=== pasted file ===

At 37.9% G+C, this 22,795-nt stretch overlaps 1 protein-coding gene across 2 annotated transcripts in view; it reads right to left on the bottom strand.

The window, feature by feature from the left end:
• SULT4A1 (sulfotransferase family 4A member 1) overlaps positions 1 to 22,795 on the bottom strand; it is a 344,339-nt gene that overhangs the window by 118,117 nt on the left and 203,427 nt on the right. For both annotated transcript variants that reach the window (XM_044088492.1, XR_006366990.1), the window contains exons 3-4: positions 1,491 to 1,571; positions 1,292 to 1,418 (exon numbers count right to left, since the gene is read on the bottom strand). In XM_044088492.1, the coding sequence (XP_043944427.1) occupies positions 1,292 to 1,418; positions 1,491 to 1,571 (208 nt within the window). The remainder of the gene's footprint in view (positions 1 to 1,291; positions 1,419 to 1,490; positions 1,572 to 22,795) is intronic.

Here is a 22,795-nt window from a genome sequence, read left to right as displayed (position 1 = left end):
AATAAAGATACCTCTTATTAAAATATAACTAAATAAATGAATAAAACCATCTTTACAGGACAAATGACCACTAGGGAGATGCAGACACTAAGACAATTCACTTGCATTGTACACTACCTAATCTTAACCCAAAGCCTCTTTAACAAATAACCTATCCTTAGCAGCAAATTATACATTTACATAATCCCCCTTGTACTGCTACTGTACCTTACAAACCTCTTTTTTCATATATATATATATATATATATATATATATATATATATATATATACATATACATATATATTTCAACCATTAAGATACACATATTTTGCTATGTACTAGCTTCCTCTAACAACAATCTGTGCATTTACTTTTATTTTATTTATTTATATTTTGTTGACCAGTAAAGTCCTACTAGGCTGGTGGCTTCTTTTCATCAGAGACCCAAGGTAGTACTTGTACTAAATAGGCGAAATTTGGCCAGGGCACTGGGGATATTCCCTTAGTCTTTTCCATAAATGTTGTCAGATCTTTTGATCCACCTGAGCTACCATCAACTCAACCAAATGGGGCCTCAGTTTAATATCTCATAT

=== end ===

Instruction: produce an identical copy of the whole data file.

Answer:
At 37.9% G+C, this 22,795-nt stretch overlaps 1 protein-coding gene across 2 annotated transcripts in view; it reads right to left on the bottom strand.

The window, feature by feature from the left end:
• SULT4A1 (sulfotransferase family 4A member 1) overlaps positions 1 to 22,795 on the bottom strand; it is a 344,339-nt gene that overhangs the window by 118,117 nt on the left and 203,427 nt on the right. For both annotated transcript variants that reach the window (XM_044088492.1, XR_006366990.1), the window contains exons 3-4: positions 1,491 to 1,571; positions 1,292 to 1,418 (exon numbers count right to left, since the gene is read on the bottom strand). In XM_044088492.1, the coding sequence (XP_043944427.1) occupies positions 1,292 to 1,418; positions 1,491 to 1,571 (208 nt within the window). The remainder of the gene's footprint in view (positions 1 to 1,291; positions 1,419 to 1,490; positions 1,572 to 22,795) is intronic.

Here is a 22,795-nt window from a genome sequence, read left to right as displayed (position 1 = left end):
AATAAAGATACCTCTTATTAAAATATAACTAAATAAATGAATAAAACCATCTTTACAGGACAAATGACCACTAGGGAGATGCAGACACTAAGACAATTCACTTGCATTGTACACTACCTAATCTTAACCCAAAGCCTCTTTAACAAATAACCTATCCTTAGCAGCAAATTATACATTTACATAATCCCCCTTGTACTGCTACTGTACCTTACAAACCTCTTTTTTCATATATATATATATATATATATATATATATATATATATATATATACATATACATATATATTTCAACCATTAAGATACACATATTTTGCTATGTACTAGCTTCCTCTAACAACAATCTGTGCATTTACTTTTATTTTATTTATTTATATTTTGTTGACCAGTAAAGTCCTACTAGGCTGGTGGCTTCTTTTCATCAGAGACCCAAGGTAGTACTTGTACTAAATAGGCGAAATTTGGCCAGGGCACTGGGGATATTCCCTTAGTCTTTTCCATAAATGTTGTCAGATCTTTTGATCCACCTGAGCTACCATCAACTCAACCAAATGGGGCCTCAGTTTAATATCTCATAT